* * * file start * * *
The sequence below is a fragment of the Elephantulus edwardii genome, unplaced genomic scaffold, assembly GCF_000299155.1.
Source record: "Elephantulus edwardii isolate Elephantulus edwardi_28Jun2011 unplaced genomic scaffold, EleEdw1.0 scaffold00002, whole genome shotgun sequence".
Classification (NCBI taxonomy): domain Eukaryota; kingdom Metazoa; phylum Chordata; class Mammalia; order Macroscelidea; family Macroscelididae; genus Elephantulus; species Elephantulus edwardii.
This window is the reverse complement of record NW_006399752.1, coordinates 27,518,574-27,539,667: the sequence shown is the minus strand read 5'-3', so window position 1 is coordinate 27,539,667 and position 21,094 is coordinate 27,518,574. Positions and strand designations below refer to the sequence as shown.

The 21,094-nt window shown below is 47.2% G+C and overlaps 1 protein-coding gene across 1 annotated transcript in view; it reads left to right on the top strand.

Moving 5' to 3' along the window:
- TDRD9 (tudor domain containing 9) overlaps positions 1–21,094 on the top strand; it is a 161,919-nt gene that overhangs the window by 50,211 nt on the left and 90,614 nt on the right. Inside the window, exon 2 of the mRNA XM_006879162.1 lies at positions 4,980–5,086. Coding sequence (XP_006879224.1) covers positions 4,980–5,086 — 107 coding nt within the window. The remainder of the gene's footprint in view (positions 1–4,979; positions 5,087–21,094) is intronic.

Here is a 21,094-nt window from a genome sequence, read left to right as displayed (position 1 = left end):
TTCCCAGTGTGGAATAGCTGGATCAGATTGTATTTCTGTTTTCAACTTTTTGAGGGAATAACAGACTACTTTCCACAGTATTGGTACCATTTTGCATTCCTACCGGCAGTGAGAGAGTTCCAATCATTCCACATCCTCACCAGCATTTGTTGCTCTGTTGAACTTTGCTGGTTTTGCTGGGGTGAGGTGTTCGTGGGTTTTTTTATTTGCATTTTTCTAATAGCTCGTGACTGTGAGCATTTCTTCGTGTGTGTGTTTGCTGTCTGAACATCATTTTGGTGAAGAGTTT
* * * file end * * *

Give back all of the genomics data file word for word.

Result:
The sequence below is a fragment of the Elephantulus edwardii genome, unplaced genomic scaffold, assembly GCF_000299155.1.
Source record: "Elephantulus edwardii isolate Elephantulus edwardi_28Jun2011 unplaced genomic scaffold, EleEdw1.0 scaffold00002, whole genome shotgun sequence".
Classification (NCBI taxonomy): domain Eukaryota; kingdom Metazoa; phylum Chordata; class Mammalia; order Macroscelidea; family Macroscelididae; genus Elephantulus; species Elephantulus edwardii.
This window is the reverse complement of record NW_006399752.1, coordinates 27,518,574-27,539,667: the sequence shown is the minus strand read 5'-3', so window position 1 is coordinate 27,539,667 and position 21,094 is coordinate 27,518,574. Positions and strand designations below refer to the sequence as shown.

The 21,094-nt window shown below is 47.2% G+C and overlaps 1 protein-coding gene across 1 annotated transcript in view; it reads left to right on the top strand.

Moving 5' to 3' along the window:
- TDRD9 (tudor domain containing 9) overlaps positions 1–21,094 on the top strand; it is a 161,919-nt gene that overhangs the window by 50,211 nt on the left and 90,614 nt on the right. Inside the window, exon 2 of the mRNA XM_006879162.1 lies at positions 4,980–5,086. Coding sequence (XP_006879224.1) covers positions 4,980–5,086 — 107 coding nt within the window. The remainder of the gene's footprint in view (positions 1–4,979; positions 5,087–21,094) is intronic.

Here is a 21,094-nt window from a genome sequence, read left to right as displayed (position 1 = left end):
TTCCCAGTGTGGAATAGCTGGATCAGATTGTATTTCTGTTTTCAACTTTTTGAGGGAATAACAGACTACTTTCCACAGTATTGGTACCATTTTGCATTCCTACCGGCAGTGAGAGAGTTCCAATCATTCCACATCCTCACCAGCATTTGTTGCTCTGTTGAACTTTGCTGGTTTTGCTGGGGTGAGGTGTTCGTGGGTTTTTTTATTTGCATTTTTCTAATAGCTCGTGACTGTGAGCATTTCTTCGTGTGTGTGTTTGCTGTCTGAACATCATTTTGGTGAAGAGTTT